Last week the Oxford Union debated the motion 'This House Believes Drone Warfare is Ethical and Effective'.
Speaking for the proposition were Benjamin Wittes, senior fellow at the Brookings Institution; Kenneth Anderson, law professor at the American University, and journalist and author David Aaronovitch. Opposing the motion were Chris Cole of Drone Wars UK; Naureen Shah of the Columbia Law School Human Rights Institute, and Jeremy Waldron, legal and political theorist of Oxford and NYU.
Konstantinos Chryssanthopoulos makes the case for the motion.
As humanity has evolved so too have the methods with which we wage war. From the longbow, to the gun and even the nuclear bomb, every development has been about being able to inflict more damage to our enemy at a lower human cost. Now in the 21st Century there is a new weapon that governments have at the disposal, namely, the use of unmanned aerial vehicles (UAVs), or more commonly referred to as drones. Although instead of causing mass damage, these drones have the accuracy to carry out assassinations on foes thousands of miles away.
Indeed, their use has been surrounded by numerous criticisms which stem primarily from the belief that they are different to all weapons that have preceded them. When this very debate was held at the Oxford Union on Thursday 25 April, the opposition rightly indentified that drone strikes come with a lower the cost of engagement and they argued that this leads to their more frequent use by distancing the actors from the physical attack. They also referred to a 'PlayStation mentality' that makes using a drone strike easier for any person that the killing should be because of how disconnected they are from the result of their act.
However, this latter thesis does not have sufficient evidence to be fully proved and furthermore, as the proposition highlighted several times there is a very thorough and clear process that occurs before any drone strike is used preventing a 'trigger happy' approach. Moreover, the former argument concerning the lower cost of engagement is in fact an argument that does a lot more to support drone warfare rather than undermine it. By having a lower cost of engagement, high risk missions can be performed without putting at risk the lives of military personnel. This is certainly no bad thing; after all if even a single life of a serviceman can be saved during a war then surely it is a nation's duty to choose that course of action.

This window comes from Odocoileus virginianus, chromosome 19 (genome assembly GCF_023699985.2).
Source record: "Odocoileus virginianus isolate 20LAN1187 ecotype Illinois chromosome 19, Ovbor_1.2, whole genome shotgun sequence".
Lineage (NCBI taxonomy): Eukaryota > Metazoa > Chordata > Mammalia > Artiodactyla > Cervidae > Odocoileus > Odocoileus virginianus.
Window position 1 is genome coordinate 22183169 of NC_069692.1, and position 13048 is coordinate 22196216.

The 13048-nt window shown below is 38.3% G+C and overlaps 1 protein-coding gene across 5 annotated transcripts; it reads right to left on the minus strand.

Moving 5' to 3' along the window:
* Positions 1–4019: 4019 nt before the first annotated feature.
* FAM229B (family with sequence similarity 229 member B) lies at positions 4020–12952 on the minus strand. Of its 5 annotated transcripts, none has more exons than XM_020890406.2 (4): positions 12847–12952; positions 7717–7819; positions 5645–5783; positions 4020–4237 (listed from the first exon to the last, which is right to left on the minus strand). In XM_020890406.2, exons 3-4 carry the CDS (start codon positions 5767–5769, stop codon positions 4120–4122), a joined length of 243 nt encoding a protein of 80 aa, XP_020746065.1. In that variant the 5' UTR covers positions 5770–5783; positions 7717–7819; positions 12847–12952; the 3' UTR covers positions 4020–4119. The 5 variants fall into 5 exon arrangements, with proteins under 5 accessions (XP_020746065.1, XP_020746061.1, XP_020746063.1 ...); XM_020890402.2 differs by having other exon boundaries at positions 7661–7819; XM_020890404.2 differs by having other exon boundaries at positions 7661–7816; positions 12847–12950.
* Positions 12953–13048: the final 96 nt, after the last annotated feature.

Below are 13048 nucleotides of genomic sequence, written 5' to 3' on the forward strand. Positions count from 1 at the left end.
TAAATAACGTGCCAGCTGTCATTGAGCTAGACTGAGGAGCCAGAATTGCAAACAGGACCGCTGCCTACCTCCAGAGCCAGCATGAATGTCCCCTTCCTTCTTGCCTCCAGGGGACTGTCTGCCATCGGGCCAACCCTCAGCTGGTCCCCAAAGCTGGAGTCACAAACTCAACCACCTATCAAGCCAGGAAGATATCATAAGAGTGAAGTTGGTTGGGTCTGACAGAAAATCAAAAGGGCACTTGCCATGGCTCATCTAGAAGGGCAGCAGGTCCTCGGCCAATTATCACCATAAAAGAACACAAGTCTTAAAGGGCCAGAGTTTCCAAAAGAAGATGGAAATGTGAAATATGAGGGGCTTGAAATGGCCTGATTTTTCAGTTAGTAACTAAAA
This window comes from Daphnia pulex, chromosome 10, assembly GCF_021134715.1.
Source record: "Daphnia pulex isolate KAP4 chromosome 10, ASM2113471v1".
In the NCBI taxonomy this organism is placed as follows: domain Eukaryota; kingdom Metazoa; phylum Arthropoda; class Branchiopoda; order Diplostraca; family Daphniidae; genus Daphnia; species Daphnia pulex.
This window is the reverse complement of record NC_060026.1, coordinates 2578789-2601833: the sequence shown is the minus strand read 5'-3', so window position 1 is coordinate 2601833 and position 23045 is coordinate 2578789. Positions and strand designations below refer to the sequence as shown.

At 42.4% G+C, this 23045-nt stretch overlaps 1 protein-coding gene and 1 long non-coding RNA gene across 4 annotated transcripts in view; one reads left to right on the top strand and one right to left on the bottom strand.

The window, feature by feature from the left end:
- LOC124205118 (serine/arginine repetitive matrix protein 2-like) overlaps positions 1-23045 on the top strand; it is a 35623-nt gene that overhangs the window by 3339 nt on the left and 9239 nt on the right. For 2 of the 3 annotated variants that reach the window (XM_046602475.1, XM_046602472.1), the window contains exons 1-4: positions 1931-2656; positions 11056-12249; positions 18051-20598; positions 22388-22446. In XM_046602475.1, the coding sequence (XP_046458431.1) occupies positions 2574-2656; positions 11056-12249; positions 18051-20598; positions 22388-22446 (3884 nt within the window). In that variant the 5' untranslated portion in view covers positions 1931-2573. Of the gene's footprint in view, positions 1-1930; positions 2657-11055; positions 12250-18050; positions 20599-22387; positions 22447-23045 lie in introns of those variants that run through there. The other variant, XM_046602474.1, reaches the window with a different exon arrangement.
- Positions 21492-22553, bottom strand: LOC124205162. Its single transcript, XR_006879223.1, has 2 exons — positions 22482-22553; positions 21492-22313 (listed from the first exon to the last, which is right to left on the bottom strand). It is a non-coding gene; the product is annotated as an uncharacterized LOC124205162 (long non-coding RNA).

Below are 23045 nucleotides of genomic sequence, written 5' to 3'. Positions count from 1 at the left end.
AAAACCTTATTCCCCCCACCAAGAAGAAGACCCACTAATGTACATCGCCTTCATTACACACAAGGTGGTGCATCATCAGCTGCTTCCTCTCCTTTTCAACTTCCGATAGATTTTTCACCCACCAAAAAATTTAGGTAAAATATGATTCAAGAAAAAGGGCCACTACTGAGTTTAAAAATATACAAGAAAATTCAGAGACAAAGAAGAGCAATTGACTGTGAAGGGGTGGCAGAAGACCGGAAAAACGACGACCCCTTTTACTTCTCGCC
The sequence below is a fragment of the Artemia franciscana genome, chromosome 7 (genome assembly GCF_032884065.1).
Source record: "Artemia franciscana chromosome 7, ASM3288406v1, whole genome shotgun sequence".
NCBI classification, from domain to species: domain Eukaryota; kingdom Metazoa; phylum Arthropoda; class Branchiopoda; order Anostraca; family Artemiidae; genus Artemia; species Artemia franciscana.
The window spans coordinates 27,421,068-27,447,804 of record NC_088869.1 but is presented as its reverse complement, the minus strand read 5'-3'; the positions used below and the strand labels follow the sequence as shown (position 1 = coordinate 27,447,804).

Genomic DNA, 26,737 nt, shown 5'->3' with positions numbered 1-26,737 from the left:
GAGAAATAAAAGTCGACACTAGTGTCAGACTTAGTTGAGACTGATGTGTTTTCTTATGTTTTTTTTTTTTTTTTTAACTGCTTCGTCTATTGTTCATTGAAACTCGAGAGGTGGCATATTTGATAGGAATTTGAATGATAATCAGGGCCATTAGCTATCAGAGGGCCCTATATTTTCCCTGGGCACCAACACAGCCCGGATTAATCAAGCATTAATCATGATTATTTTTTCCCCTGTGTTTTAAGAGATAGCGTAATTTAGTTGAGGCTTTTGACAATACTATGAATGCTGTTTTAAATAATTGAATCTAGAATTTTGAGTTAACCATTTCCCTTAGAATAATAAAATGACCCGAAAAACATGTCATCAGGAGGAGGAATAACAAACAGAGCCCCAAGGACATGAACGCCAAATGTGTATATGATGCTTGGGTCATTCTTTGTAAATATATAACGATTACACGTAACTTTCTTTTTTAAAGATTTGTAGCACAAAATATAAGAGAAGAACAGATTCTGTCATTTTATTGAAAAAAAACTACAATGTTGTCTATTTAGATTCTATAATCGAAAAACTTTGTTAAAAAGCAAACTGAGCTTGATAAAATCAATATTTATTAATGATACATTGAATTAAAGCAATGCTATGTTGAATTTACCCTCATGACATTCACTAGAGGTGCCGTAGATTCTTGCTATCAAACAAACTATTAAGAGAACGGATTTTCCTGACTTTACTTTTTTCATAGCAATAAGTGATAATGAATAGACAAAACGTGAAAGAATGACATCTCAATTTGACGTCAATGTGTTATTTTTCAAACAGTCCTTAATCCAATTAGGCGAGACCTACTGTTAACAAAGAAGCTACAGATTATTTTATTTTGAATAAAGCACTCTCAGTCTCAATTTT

Another point that must be considered is that if we were to ban drone warfare what the alternatives would be. The opposition in this debate drew attention to the idea of non-intervening or attempting to capture the targets however in reality, neither option is usually viable. The high profile targets are simply too far into hostile territories for soldiers to capture and often in areas surrounded by civilians making an air strike too risky. It has been suggested that diplomacy might be the right answer but it must be remembered that the enemy whom is targeted by governments using drones are not nations; they are extremist individuals who themselves do not abide by the laws of war and would not be open to negotiate.
The opposition in this debate also will question the accuracy of this technology; they question the pinpoint nature of the weapon and quote various numbers of civilian deaths to prove this point. However, what must be made clear is that while drones are not perfectly precise they are far more precise than nearly all other weapons. This is largely due to the longer 'loiter time' they can sustain. What this means is that they can hover over a target for hours on end waiting for the exact moment when there will be no collateral damage or at its lowest. Compared to a pilot in a plane or a soldier on the ground their ability to survey is unparalleled. Moreover, it must be remembered that there is no weapon out there that is totally accurate but drones are far more effective as they only strike when they have the best chance and can never be rushed into acting.
Additionally we must consider the result of using drone strikes, it cannot be disputed that the leadership and weapon factories of organisations such as Al Qaeda and the Taliban have been severally damaged as a result of their use. Many key figures that were hidden deep in the tribal regions of Pakistan and Afghanistan would have been totally inaccessible to any other form of attack and yet are always susceptible to drone strikes. Surely this argument highlights just how efficient drones are as they have effectively destroyed these groups' leadership and weapons without risking a single soldier's life.
The final issue that must be addressed is that of legality, in the current theatre of war the line between combatants and non-combatants has been severely blurred. The enemy no longer is a nation, nor do they wear a uniform. They hide out of reach of any army and use anonymity as a weapon. Therefore, the traditional method of warfare can no longer be used, to win such a war nation's armies and weapons must adapt. Drone warfare is one such evolution, it allows nation to strike its enemies where they hide. As the battlefield has become delocalised so too must the weapons' reach and drone warfare achieves just that.
In conclusion, while the technology is far from perfect, drone warfare is not only a legitimate and legal weapon but also a necessary one given the circumstances of conflicts these days. For the opposition to suggest it is neither ethical or efficient is both false and naive as no other alternative could adequately achieve the success seen through the use of drones.